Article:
On the other hand and with reference to (ii), too much Mode 2 may not be effective.  Indeed, I have for many years worked with various early-phase technology companies and in some of them there were clearly too much Mode 2 (typically in the form of smart and charismatic, but also big ego and somewhat erratic founders), too little Mode 1.  In such organizations, everything revolved around agility, flexibility, and uncertainty, when it could be argued that what these businesses needed, were high-performing and predictable sales machines (which is how highly successful organizations like Aker Solutions, IBM, Oracle, Microsoft, and Accenture organize their sales activities).

A related side issue is whether there is an optimum mix of Mode 1 and Mode 2 for any organization.  My take on this issue is that no, there are a range of feasible mixes, and different companies in apparently same industry tend to select different mixes depending on for example previous organizational choices, available resources and current capabilities, seemingly without discernible relationships between exact mix and financial performance.

Some readers may argue that the need for bimodality in sales organization depends on the maturity of the business or the industry.  Yes, I agree, in many mature industries the focus should be on building market share and generating margin from current customers, which is the stuff that Mode 1 is made of.  On the other hand, Eastman Kodak was fairly Mode 1 (as I understand it), and it is well known how that story ended.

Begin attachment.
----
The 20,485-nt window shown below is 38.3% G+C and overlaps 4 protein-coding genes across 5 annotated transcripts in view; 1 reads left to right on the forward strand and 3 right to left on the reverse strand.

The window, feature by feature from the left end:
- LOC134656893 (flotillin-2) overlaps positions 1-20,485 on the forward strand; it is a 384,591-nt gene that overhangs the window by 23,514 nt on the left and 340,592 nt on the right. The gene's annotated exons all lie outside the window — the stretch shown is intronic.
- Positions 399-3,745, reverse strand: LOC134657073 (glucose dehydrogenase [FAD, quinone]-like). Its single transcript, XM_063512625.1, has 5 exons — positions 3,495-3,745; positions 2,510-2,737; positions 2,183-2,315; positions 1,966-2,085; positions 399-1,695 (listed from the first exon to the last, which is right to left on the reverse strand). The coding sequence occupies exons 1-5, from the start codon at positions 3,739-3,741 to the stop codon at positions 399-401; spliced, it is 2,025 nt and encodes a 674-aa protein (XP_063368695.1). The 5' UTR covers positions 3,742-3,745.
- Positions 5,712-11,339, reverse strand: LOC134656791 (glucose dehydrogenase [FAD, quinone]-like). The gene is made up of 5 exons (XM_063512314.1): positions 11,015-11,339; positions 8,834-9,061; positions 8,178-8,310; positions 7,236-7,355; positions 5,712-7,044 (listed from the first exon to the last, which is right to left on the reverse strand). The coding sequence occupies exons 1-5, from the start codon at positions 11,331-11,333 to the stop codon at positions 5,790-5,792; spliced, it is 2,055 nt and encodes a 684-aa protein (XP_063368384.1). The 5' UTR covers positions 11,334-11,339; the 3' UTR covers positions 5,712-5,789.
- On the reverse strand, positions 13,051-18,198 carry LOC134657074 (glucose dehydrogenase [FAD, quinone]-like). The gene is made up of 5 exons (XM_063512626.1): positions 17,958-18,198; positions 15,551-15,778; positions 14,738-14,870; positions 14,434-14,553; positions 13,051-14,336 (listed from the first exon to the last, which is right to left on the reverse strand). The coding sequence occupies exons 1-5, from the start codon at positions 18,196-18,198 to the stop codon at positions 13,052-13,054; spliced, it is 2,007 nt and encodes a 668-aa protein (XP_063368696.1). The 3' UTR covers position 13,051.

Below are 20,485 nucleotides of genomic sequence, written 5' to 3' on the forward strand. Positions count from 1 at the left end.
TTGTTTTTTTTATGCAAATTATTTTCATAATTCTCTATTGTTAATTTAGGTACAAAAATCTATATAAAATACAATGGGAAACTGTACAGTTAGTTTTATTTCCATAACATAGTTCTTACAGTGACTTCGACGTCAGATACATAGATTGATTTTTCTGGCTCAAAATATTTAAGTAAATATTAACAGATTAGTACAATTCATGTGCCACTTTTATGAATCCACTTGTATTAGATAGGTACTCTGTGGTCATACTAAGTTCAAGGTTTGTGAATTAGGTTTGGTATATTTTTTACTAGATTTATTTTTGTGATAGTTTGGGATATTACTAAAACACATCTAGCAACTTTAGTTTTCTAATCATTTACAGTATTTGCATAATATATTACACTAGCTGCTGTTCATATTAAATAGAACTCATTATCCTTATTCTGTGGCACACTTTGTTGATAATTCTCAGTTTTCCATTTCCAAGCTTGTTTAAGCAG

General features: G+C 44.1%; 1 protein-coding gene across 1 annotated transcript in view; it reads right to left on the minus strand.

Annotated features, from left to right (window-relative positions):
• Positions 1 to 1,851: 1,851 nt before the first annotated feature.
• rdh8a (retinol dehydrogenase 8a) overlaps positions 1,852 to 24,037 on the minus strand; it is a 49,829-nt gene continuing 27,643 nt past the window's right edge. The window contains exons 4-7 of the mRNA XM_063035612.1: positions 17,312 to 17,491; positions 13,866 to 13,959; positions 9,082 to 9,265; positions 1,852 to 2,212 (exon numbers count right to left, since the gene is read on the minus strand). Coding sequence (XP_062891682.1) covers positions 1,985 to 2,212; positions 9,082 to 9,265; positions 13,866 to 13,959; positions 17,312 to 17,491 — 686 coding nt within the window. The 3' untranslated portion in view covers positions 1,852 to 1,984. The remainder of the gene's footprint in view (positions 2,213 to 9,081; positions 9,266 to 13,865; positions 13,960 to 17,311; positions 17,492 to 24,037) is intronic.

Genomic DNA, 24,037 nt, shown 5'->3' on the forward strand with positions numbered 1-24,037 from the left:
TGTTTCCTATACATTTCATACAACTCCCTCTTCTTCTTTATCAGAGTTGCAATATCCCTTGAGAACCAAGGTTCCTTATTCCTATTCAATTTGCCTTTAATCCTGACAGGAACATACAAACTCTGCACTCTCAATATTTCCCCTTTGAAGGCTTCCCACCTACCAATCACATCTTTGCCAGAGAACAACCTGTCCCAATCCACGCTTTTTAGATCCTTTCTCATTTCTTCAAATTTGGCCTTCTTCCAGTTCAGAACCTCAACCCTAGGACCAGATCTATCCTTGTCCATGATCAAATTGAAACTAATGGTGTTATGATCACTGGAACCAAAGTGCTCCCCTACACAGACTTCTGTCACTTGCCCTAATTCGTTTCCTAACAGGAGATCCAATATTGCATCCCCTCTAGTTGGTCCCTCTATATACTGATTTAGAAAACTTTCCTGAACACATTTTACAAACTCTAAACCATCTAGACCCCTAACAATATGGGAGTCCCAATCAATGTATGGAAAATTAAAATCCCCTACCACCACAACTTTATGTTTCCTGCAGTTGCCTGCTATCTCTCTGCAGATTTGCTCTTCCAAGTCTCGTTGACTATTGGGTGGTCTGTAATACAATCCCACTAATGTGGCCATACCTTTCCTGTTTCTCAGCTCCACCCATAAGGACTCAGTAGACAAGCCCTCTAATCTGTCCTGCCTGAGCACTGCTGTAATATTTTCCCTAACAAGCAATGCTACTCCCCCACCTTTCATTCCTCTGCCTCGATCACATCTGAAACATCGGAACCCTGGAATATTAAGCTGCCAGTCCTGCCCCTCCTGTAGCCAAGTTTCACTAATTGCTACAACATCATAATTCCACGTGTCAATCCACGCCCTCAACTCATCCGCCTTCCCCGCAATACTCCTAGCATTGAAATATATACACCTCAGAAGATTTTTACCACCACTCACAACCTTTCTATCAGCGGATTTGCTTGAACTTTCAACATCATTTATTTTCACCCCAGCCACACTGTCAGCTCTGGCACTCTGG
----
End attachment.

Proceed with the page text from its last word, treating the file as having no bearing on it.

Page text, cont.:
So let us get specific about Mode 2 in the context of a sales organization: It is by definition about agility, flexibility, and ability to operate in areas of great uncertainty.  Where in the organization does one build these capabilities, and does share share, co-locate or split Mode 1 and Mode 2 resources in the organization? McKinsey’s 7S framework (structure, strategy, systems, skills, style, staff and shared values) may be used as a guiding framework for such endeavour, but really it is about making hard and explicit mode-specific design choices in areas like reporting lines, sales reporting, incentive systems, and recruitment.  At a more fundamental level, it is (with reference to shared values in the 7S model) about instilling an acute awareness of strengths, weaknesses, opportunities, and threats at all levels in the Mode 2 part of the sales organization, and a corresponding eagerness to exploit strengths and opportunities / deal with weaknesses and threats.

If you believe that the bimodality imperative applies to your organization, here are four issues that you may want to consider:

  1. Do you have the required Mode 2 capabilities? What is the strategic rationale for building Mode 2 capabilities and how to calculate the NPV of agility, flexibility, and ability to operate in areas of great uncertainty?
  2. Do you have the right balance between Mode 1 and Mode 2 capabilities? Do you know your revenue split between Mode 1 and Mode 2?
  3. Where are you going to build Mode 2 capabilities in your sales organization? Born or bred?  Who is your Mode 2 champion, the CEO, the VP Business Development, the business development manager, the product managers, or someone else?
  4. Do you believe Mode 1 and Mode 2 should be based on shared, co-located, or split resources?

But conclusion is clear, your sales organization need to become bimodal, and Mode 2 goes significantly beyond old-fashioned business development.

Have an excellent Easter!

Grim

Discussion